With Colts, proven depth is a concern


Phillip Dorsett

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ANDERSON, Ind. – Consider it a training camp tradition shared by a segment of veteran players, and one that shines the light on a potential problem as the Indianapolis Colts embark on their season of redemption.

Listen to linebacker D’Qwell Jackson, 32 and in his 11th NFL season.

“This is always a great time to see the younger guys,’’ he said. “We’ll make bets on who do we think is going to make the team.

“You kind of see the first couple of days who flashes and who doesn’t. It’s a fun time.’’

It also can be a time of heightened anxiety.

The Colts’ roster features unquestioned star power: Andrew Luck, T.Y. Hilton, Robert Mathis, Vontae Davis, Frank Gore, Adam Vinatieri, Pat McAfee and a few others.

But top-to-bottom, is the supporting cast deep enough for the Colts to return to the postseason after falling short last year? More to the point, is it good enough? At wide receiver? At tight end? At running back? At safety?

The issue reared its head before the Colts took to the Anderson University practice field for the first time Wednesday afternoon.

Mike Adams was at his post at safety. But his projected sidekick, Clayton Geathers, looked on from a golf cart with his right foot in a boot. The 2015 fourth-round draft pick suffered an unspecified injury while working out on his own earlier this month.

“He’s doing well,’’ coach Chuck Pagano said. “He’s three weeks into it. He’ll be week-to-week.’’

Geathers’ rehabilitation means expanded reps for a few, including returnee Winston Guy, and an accelerated development for rookie T.J. Green.

“We took T.J in the second round for that very reason, just in case something happens,’’ Pagano said.

Trouble is, neither Green nor Guy finished practice. Green limped to the nearby trainer’s tent and at one point had his lower left calf wrapped in ice. Guy departed near the end of practice, one of four players who eventually gave in to the oppressive heat (temperatures in the upper-80s).

At one point in practice, cornerback Darius Butler was taking repetitions at free safety.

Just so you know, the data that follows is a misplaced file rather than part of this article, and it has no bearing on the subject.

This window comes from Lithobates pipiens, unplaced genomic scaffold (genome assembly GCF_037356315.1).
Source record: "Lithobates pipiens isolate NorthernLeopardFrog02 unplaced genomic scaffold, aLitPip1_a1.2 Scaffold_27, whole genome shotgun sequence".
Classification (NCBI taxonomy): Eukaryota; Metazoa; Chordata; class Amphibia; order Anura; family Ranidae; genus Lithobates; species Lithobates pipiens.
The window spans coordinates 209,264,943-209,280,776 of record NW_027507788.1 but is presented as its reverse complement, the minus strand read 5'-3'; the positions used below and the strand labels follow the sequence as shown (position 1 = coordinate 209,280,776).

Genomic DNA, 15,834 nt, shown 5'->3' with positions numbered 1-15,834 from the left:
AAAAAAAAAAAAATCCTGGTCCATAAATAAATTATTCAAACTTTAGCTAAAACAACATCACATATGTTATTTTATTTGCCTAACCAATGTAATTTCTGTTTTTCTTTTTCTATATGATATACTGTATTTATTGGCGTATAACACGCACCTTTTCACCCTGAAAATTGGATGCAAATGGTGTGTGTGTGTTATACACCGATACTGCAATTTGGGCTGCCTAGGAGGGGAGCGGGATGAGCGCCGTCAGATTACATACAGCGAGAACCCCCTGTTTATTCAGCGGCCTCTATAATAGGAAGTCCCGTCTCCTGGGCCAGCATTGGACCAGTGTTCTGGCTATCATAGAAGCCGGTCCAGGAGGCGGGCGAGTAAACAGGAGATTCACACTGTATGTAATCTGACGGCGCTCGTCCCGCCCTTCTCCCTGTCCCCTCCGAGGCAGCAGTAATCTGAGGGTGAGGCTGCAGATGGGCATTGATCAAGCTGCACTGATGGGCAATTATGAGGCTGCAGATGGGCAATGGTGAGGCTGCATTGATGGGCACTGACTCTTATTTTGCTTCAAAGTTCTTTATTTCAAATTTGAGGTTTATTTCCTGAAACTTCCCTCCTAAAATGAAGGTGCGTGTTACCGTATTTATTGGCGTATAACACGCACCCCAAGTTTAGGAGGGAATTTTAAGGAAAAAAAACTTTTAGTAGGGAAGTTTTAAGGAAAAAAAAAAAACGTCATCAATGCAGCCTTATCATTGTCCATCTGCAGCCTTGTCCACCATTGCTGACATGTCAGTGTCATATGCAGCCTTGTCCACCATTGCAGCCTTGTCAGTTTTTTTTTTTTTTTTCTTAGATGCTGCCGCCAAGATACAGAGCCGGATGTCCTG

Depth? Proven depth?

We’ll see.

It’s imperative Green’s situation isn’t serious. He needs the work, especially with Geather’s foot injury.

Green converted to safety from receiver for his final two seasons at Clemson. He’s clearly a work in progress, but the Colts were intrigued by his measurables.

“We can’t coach 6-2-and-change and 205 pounds,’’ Pagano said. “And he runs 4.34.’’

Yet Green is part of the unproven depth at safety. Adams has appeared in 175 regular-season games and started 102. The other six on the active roster share 66 games and seven starts. Three are rookies.

At receiver, Hilton, Donte Moncrief and Phillip Dorsett are an intriguing trio. But behind them are five rookies, a sixth player (Josh Stangby) who has yet to appear in an NFL game, a return specialist (Quan Bray) who has zero catches and a pair of veterans (Brian Tyms and Josh Boyce) with 16 catches between them.

“We’ve got three guys at wide receiver we know about,’’ Pagano said. “We’ve got a bunch of guys that have talent; can run; got height, weight, speed; can catch and do all the things they’ve got to do.

“But we’ve got to develop that talent. That’s what training camp is all about. We’ve got talent. We’ve got guys that are capable. They’re just unproven.’’

No one needs to remind Pagano of the value of depth, or how injuries at key positions can impact a season.

Remember 2015? Luck missed nine starts. Art Jones missed the entire season. Henry Anderson missed half of his rookie season.

The Colts had to rely on seven different starting offensive line combinations. There were three starting quarterbacks, five right guards.

By season’s end, 40 players had started at least one game and 72 appeared in at least one.

“Just learning from last year, you’d better have depth,’’ Pagano said. “That’s why we challenge the players and the coaching staff. Every man, regardless where you’re lining up right now, prepare as a starter.

“You never know when that opportunity is going to come. When it does, you go out there . . . and play at a level and (hope) there’s not a drop-off that’s too significant.’’

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